Notice, that at the end of the /> there is no <p> Also, you have the alt= this helps with searches and SEO. If you have a name that corrosponds with the image you use, then that can help with people searching for your information.

We then finish the section with of with <!– END_OF_POEM_IMAGE –> Preview in it in the Preview Tab.


Fig 18. Poem image in Preview Mode

The code above will tell KompoZer Editor in Preview mode, to look inside images folder for the image poem-tree.jpg


Fig 19. Folder – File Structure

A visual way to look at this is shown in Fig 19. You have TEST ( Main Folder ) example-code-v3.html ( file ) images ( sub-folder )

We are now going to create a New Section for the Poem text. This section could also be for your first chapter.

I am going to show you a small portion of the poem text here, but I will provide it all on the example-code-v3.html.

First, the new code.

<!– POEM –>

<br >

<div style=”font-style:italic;”>

<p class=”indent”>As I sat amongst the trees one day, my eyes were drawn to things that swayed amongst the boughs and leaves. I saw flitting from tree to tree, little bodies with wings that moved so fast the human eyes could not catch.</p>

<br />

<p class=”indent”>As I looked a ball of mist appeared as if a meeting had occurred. And in a flash it flew away to hide behind the boughs and leaves that kept all of them safe.</p>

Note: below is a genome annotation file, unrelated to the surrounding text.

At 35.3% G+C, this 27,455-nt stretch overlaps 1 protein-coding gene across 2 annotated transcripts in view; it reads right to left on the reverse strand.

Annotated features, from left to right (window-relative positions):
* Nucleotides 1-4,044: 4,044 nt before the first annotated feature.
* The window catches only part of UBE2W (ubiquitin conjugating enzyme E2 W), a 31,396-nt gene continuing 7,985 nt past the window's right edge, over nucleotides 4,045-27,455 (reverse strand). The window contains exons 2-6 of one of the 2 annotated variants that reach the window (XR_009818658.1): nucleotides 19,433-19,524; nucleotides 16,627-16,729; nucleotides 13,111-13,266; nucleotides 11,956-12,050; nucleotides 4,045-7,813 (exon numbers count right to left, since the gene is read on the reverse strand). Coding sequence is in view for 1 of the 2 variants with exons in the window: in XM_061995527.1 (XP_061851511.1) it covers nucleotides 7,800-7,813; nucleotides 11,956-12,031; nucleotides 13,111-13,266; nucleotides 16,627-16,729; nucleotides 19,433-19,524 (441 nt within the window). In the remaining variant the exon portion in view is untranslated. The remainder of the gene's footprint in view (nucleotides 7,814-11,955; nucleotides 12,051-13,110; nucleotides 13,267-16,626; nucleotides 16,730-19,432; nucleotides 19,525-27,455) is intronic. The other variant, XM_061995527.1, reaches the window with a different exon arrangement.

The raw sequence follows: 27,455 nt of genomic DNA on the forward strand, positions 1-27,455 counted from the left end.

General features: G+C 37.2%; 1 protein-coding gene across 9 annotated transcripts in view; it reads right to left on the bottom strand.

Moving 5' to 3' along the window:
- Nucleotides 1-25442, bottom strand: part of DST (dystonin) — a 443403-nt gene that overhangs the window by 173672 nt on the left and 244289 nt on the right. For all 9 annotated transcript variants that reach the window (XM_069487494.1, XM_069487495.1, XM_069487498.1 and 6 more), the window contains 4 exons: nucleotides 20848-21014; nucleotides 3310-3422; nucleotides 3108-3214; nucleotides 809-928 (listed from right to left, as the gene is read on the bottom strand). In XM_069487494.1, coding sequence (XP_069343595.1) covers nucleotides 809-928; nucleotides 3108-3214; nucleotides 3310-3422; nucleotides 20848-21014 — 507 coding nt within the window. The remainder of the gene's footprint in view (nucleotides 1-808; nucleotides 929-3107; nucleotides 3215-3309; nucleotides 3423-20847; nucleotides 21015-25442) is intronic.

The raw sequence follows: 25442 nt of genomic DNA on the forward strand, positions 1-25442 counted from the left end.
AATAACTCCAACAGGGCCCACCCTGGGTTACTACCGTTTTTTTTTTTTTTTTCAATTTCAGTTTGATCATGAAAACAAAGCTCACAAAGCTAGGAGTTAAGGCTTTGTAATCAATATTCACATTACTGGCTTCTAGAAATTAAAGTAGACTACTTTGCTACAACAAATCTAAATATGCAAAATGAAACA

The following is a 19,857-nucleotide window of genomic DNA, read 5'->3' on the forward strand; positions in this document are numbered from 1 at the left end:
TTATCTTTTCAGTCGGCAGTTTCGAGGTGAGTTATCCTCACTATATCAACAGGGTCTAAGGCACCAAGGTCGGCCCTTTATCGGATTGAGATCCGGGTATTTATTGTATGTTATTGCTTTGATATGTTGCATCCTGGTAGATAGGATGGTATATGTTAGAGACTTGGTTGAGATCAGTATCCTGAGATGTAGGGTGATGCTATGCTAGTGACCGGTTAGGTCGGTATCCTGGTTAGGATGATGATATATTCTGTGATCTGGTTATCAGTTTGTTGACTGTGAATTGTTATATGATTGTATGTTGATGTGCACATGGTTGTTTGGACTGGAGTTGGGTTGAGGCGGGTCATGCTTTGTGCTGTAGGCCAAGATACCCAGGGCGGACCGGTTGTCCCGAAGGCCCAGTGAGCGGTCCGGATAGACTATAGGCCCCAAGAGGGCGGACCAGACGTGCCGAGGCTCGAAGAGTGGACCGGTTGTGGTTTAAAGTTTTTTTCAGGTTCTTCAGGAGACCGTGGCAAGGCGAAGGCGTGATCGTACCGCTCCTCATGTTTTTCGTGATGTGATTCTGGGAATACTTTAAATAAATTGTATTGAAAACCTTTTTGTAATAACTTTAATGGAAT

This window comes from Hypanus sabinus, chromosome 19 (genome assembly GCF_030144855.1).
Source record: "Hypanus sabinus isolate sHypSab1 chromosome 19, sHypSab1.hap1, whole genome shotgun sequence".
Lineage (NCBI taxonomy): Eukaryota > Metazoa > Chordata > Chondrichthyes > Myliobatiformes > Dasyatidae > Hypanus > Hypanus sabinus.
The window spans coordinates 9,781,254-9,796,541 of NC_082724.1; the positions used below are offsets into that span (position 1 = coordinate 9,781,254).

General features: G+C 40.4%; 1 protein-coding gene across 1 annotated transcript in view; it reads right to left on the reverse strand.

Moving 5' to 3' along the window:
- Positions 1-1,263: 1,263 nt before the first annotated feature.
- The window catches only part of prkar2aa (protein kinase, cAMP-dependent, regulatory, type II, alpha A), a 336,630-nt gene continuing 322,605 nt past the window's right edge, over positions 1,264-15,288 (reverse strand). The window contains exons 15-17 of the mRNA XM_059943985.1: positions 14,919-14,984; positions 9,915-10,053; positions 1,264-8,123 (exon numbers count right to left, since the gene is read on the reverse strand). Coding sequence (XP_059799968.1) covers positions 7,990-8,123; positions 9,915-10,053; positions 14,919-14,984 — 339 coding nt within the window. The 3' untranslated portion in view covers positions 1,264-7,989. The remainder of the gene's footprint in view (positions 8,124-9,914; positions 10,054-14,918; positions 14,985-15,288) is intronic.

<br />

<p class=”indent”>I stared, three little beings came floating down to search me out upon the ground. I felt no fear just a calmness all around, and then a canopy of light covered the ground.</p>

<br />


<p class=”pagebreak”>

<!– END_OF_POEM –>


Fig 20. Poem text code

Click on the image to see  a bigger image.

I know what you are thinking, it looks scary, but take a close look at it and you will see that one line of code has been repeated over and over again.

Let me tell you what is going on.

You understand now the Section <!– –> It keeps things in order. Instead of one great big file of continuous line of code, this breaks the manuscript into easy readable sections. Great!

<div style=”font-style:italic;”> This tells everything below it that I want all the text in italics. Everything in-between <div> and </div>. Yes, well spotted! It is a <div> tag, but because it doesn’t have id associated with it, it won’t be attached to the TOC.

The <div> tag in this case helps us define a section of text, so that it will group ( the poem text ) to format it with the italic style. (Awesome!)